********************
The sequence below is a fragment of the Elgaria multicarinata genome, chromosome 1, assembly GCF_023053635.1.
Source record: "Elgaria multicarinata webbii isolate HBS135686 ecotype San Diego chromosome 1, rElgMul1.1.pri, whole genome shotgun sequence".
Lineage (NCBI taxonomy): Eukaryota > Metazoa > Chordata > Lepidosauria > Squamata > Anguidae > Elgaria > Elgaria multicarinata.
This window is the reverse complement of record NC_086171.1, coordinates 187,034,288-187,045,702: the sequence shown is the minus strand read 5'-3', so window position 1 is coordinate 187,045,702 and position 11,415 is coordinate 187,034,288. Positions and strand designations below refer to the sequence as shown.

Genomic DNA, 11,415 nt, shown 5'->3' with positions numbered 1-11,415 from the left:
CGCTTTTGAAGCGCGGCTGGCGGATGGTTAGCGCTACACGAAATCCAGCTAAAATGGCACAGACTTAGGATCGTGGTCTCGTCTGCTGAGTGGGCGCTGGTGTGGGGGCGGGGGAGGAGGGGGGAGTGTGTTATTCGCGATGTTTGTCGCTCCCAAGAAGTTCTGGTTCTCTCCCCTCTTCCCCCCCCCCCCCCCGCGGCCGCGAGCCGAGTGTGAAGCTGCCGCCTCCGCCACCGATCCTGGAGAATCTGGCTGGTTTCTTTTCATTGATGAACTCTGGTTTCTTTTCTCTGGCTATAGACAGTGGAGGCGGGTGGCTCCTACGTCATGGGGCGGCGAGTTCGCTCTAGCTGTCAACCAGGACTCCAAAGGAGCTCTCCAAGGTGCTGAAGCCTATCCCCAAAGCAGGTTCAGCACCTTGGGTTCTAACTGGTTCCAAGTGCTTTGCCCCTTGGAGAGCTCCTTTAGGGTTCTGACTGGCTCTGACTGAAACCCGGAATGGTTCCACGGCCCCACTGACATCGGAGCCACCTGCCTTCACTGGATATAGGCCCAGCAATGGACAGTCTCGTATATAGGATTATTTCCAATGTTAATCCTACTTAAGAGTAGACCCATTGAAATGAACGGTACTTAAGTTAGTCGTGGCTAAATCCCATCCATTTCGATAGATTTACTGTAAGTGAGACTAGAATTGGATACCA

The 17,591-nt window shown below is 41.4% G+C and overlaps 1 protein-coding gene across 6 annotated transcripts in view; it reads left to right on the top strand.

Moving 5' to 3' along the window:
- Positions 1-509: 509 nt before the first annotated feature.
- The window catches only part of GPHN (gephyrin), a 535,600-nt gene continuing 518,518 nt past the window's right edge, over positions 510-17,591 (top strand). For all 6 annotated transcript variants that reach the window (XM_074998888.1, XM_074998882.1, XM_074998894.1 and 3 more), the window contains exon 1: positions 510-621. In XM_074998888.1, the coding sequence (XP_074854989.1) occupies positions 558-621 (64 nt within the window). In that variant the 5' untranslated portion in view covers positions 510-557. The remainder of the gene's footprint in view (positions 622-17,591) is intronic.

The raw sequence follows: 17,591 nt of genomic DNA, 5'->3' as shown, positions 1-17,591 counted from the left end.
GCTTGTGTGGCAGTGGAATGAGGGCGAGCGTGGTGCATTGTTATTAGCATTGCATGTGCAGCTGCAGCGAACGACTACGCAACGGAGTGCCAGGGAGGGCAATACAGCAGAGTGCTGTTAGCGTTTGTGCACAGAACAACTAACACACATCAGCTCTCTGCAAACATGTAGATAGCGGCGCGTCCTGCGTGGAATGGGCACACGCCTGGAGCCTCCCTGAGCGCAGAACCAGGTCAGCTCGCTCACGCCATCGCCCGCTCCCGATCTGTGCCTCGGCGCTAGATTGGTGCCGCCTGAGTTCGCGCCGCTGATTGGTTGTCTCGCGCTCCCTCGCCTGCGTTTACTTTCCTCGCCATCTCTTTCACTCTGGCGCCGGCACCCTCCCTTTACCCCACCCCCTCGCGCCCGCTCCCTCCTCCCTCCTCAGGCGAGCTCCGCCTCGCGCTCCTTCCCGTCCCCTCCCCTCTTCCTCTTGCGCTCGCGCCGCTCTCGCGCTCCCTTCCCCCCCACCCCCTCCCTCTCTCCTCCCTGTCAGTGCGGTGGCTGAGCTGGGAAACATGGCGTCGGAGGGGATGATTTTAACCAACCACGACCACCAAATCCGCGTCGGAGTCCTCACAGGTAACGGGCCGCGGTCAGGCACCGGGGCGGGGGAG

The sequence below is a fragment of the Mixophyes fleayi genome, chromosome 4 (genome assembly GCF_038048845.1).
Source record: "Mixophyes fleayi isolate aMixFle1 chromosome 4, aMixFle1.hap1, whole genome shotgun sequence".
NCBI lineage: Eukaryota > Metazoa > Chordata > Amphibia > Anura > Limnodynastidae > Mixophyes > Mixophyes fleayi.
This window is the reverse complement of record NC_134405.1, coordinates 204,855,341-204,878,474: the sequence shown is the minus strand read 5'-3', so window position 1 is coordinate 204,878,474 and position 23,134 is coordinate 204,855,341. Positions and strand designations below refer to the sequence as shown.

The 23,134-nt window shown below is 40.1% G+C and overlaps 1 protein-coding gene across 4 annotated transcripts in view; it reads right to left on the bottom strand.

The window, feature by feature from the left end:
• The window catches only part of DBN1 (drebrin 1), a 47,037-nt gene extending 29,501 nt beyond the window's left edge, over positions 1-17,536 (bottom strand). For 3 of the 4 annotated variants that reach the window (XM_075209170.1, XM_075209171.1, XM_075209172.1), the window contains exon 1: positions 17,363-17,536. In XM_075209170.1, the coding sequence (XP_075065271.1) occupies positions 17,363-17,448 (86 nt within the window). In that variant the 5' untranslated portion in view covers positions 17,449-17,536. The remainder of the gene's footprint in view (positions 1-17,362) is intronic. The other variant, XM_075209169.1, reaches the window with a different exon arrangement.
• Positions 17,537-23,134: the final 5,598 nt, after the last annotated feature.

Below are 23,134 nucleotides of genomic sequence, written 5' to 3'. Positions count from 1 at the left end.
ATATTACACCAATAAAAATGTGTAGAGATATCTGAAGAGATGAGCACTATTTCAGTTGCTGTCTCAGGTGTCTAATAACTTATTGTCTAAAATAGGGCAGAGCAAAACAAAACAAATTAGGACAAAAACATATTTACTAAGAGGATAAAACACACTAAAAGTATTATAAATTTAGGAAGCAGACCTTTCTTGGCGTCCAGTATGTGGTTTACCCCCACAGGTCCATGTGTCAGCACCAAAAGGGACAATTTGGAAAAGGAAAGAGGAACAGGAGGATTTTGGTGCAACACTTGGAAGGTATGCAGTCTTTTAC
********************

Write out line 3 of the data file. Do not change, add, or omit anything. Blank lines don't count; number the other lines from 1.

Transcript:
Lineage (NCBI taxonomy): Eukaryota > Metazoa > Chordata > Lepidosauria > Squamata > Anguidae > Elgaria > Elgaria multicarinata.